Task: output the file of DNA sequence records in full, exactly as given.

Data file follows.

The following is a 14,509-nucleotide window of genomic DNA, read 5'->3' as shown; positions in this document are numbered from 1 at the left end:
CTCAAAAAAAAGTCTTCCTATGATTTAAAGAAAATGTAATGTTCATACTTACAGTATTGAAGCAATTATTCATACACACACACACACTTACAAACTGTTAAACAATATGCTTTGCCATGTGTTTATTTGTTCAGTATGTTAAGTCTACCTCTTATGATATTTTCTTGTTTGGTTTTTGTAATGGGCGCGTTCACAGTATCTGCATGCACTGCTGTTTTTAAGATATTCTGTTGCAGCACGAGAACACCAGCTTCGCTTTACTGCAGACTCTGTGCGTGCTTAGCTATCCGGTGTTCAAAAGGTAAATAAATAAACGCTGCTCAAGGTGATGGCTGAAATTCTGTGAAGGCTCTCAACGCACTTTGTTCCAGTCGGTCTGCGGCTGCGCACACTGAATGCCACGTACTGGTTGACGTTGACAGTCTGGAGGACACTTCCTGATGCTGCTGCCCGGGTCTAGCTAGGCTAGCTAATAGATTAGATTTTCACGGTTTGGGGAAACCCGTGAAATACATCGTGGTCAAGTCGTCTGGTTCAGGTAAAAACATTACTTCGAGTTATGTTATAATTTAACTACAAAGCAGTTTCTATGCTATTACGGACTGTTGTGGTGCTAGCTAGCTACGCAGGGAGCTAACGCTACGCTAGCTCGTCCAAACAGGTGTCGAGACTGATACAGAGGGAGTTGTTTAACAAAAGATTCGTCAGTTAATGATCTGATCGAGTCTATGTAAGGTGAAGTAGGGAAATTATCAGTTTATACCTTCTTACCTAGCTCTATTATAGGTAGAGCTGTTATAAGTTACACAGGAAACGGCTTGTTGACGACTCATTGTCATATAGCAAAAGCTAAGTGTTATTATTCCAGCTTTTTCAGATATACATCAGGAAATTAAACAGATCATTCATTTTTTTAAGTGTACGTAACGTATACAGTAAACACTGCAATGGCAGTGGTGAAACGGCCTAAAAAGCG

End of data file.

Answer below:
The following is a 14,509-nucleotide window of genomic DNA, read 5'->3' as shown; positions in this document are numbered from 1 at the left end:
CTCAAAAAAAAGTCTTCCTATGATTTAAAGAAAATGTAATGTTCATACTTACAGTATTGAAGCAATTATTCATACACACACACACACTTACAAACTGTTAAACAATATGCTTTGCCATGTGTTTATTTGTTCAGTATGTTAAGTCTACCTCTTATGATATTTTCTTGTTTGGTTTTTGTAATGGGCGCGTTCACAGTATCTGCATGCACTGCTGTTTTTAAGATATTCTGTTGCAGCACGAGAACACCAGCTTCGCTTTACTGCAGACTCTGTGCGTGCTTAGCTATCCGGTGTTCAAAAGGTAAATAAATAAACGCTGCTCAAGGTGATGGCTGAAATTCTGTGAAGGCTCTCAACGCACTTTGTTCCAGTCGGTCTGCGGCTGCGCACACTGAATGCCACGTACTGGTTGACGTTGACAGTCTGGAGGACACTTCCTGATGCTGCTGCCCGGGTCTAGCTAGGCTAGCTAATAGATTAGATTTTCACGGTTTGGGGAAACCCGTGAAATACATCGTGGTCAAGTCGTCTGGTTCAGGTAAAAACATTACTTCGAGTTATGTTATAATTTAACTACAAAGCAGTTTCTATGCTATTACGGACTGTTGTGGTGCTAGCTAGCTACGCAGGGAGCTAACGCTACGCTAGCTCGTCCAAACAGGTGTCGAGACTGATACAGAGGGAGTTGTTTAACAAAAGATTCGTCAGTTAATGATCTGATCGAGTCTATGTAAGGTGAAGTAGGGAAATTATCAGTTTATACCTTCTTACCTAGCTCTATTATAGGTAGAGCTGTTATAAGTTACACAGGAAACGGCTTGTTGACGACTCATTGTCATATAGCAAAAGCTAAGTGTTATTATTCCAGCTTTTTCAGATATACATCAGGAAATTAAACAGATCATTCATTTTTTTAAGTGTACGTAACGTATACAGTAAACACTGCAATGGCAGTGGTGAAACGGCCTAAAAAGCG